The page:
Water supply and demand imbalances have become more severe as a result of population expansion, urbanization, socioeconomic development, and other factors. This is particularly a major concern in emerging nations like India. Water distribution has always been an issue in India. And, in recent years it has intensified due to climate change bringing frequent droughts and floods. Therefore, utilizing water resources effectively is urgently necessary.
Wastewater should be viewed as a precious resource from which water can be recycled. Also, untreated wastewater left in the open is the root cause of many diseases and contaminations.
According to NITI Aayog’s report called Urban Wastewater Scenario in India published in August 2022, India generates 72,368 million liters per day (MLD) of urban Wastewater out of which only 20,236 MLD is treated. That is just 28% of the total wastewater. Furthermore, 72% of the wastewater is left untreated.
Read more: Urban Wastewater Scenario in India
Lack of drainage system in Tinsukia
One such example is the Tinsukia district of Assam where there is no proper drainage system. As per a report by the Centre for Science and Environment, 99% of the population of the district is dependent on the On-site sanitation systems. In addition, there is no sewage network in the district. On-site sanitation is a system in which excreta and wastewater are collected, stored, and/or treated on the plot where they are generated. These on-site sanitation systems may or may not be connected to open drains. Currently, wastewater and other household liquid wastes are directly discharged into open drains and nullahs.
Read more: SFD LiteReport Tinsukia India
During monsoons, these drains tend to overflow flooding many parts of the district. Also, exposing the population to a high risk of contamination from this wastewater. Even during the winter season, some of these drains are on the verge of overflowing. Waterlogging and an unplanned drainage system in Tinsukia municipality have created serious problems for the residents.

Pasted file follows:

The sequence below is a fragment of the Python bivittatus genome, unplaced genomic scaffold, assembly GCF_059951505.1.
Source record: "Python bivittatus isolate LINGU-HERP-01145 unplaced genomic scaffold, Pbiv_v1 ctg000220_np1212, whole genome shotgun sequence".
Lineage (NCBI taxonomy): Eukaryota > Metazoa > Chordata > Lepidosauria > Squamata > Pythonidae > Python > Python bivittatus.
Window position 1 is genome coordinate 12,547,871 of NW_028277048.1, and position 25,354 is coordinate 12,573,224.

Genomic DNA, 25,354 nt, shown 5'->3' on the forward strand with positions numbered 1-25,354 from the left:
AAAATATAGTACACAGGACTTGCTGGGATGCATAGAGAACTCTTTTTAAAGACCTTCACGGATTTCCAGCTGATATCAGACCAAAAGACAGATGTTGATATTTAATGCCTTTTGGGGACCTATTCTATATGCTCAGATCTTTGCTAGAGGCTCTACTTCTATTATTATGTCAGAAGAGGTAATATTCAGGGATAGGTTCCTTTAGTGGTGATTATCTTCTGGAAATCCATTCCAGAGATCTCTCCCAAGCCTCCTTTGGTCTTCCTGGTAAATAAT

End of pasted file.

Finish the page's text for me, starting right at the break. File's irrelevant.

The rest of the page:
The Sewage Division, Town and Country Planning, Assam has recognized the problem. They have stated that due to a lack of drainage, areas become waterlogged. Furthermore, there are several health consequences like malaria and pollution of shallow water and groundwater. That is to say, it has a direct impact on the health and hygiene of the locality. Therefore, towns under the Directorate of Town and Country Planning, Assam have been asked to prepare Drainage Master Plants with the aim to develop a stormwater drainage system that is sustainable and mitigates flood and waterlogging problems.
The draft drainage master plan for Tinsukia has been submitted and is waiting for approval as per the Directorate of Town and Country Planning, Assam.
- Increasing landfills pose risks in the Tinsukia district, of Assam
- Ground Report: Underdeveloped Roads And Footpaths In Tinsukia Town
- Save Dehing Patkai Movement, a timeline!
- Asia’s oldest oil refineries in Assam and its environmental impact
- Discarded bells may be the cause of concern at Tilinga Mandir in Assam